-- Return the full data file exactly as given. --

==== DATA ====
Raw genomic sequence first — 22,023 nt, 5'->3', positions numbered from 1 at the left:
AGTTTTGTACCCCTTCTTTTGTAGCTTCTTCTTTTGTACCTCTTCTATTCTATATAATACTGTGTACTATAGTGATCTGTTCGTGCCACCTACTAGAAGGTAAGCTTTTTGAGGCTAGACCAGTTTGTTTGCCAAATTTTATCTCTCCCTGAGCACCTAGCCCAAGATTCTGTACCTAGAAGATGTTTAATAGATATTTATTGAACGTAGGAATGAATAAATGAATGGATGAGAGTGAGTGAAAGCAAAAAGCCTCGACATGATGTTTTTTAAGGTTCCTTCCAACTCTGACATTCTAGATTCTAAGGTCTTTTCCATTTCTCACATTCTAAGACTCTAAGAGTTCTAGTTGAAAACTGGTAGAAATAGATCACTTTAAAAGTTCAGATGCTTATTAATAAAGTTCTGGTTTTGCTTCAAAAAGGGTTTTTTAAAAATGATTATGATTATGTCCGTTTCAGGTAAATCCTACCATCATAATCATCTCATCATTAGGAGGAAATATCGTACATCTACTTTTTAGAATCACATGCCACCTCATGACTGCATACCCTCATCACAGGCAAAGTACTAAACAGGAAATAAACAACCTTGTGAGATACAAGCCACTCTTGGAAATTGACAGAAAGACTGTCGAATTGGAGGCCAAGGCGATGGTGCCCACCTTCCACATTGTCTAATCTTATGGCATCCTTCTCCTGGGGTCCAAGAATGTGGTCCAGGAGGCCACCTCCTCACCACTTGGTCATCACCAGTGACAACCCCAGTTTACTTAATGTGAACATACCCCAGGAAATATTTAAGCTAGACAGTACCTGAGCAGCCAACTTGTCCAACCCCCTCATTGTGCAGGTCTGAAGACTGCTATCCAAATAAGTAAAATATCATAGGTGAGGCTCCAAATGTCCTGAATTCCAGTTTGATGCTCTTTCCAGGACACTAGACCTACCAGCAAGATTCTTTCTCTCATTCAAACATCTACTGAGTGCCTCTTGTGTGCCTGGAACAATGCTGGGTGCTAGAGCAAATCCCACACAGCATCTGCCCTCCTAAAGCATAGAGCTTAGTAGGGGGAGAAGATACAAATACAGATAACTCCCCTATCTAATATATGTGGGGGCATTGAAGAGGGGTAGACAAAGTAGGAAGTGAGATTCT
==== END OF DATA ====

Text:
Raw genomic sequence first — 22,023 nt, 5'->3', positions numbered from 1 at the left:
AGTTTTGTACCCCTTCTTTTGTAGCTTCTTCTTTTGTACCTCTTCTATTCTATATAATACTGTGTACTATAGTGATCTGTTCGTGCCACCTACTAGAAGGTAAGCTTTTTGAGGCTAGACCAGTTTGTTTGCCAAATTTTATCTCTCCCTGAGCACCTAGCCCAAGATTCTGTACCTAGAAGATGTTTAATAGATATTTATTGAACGTAGGAATGAATAAATGAATGGATGAGAGTGAGTGAAAGCAAAAAGCCTCGACATGATGTTTTTTAAGGTTCCTTCCAACTCTGACATTCTAGATTCTAAGGTCTTTTCCATTTCTCACATTCTAAGACTCTAAGAGTTCTAGTTGAAAACTGGTAGAAATAGATCACTTTAAAAGTTCAGATGCTTATTAATAAAGTTCTGGTTTTGCTTCAAAAAGGGTTTTTTAAAAATGATTATGATTATGTCCGTTTCAGGTAAATCCTACCATCATAATCATCTCATCATTAGGAGGAAATATCGTACATCTACTTTTTAGAATCACATGCCACCTCATGACTGCATACCCTCATCACAGGCAAAGTACTAAACAGGAAATAAACAACCTTGTGAGATACAAGCCACTCTTGGAAATTGACAGAAAGACTGTCGAATTGGAGGCCAAGGCGATGGTGCCCACCTTCCACATTGTCTAATCTTATGGCATCCTTCTCCTGGGGTCCAAGAATGTGGTCCAGGAGGCCACCTCCTCACCACTTGGTCATCACCAGTGACAACCCCAGTTTACTTAATGTGAACATACCCCAGGAAATATTTAAGCTAGACAGTACCTGAGCAGCCAACTTGTCCAACCCCCTCATTGTGCAGGTCTGAAGACTGCTATCCAAATAAGTAAAATATCATAGGTGAGGCTCCAAATGTCCTGAATTCCAGTTTGATGCTCTTTCCAGGACACTAGACCTACCAGCAAGATTCTTTCTCTCATTCAAACATCTACTGAGTGCCTCTTGTGTGCCTGGAACAATGCTGGGTGCTAGAGCAAATCCCACACAGCATCTGCCCTCCTAAAGCATAGAGCTTAGTAGGGGGAGAAGATACAAATACAGATAACTCCCCTATCTAATATATGTGGGGGCATTGAAGAGGGGTAGACAAAGTAGGAAGTGAGATTCT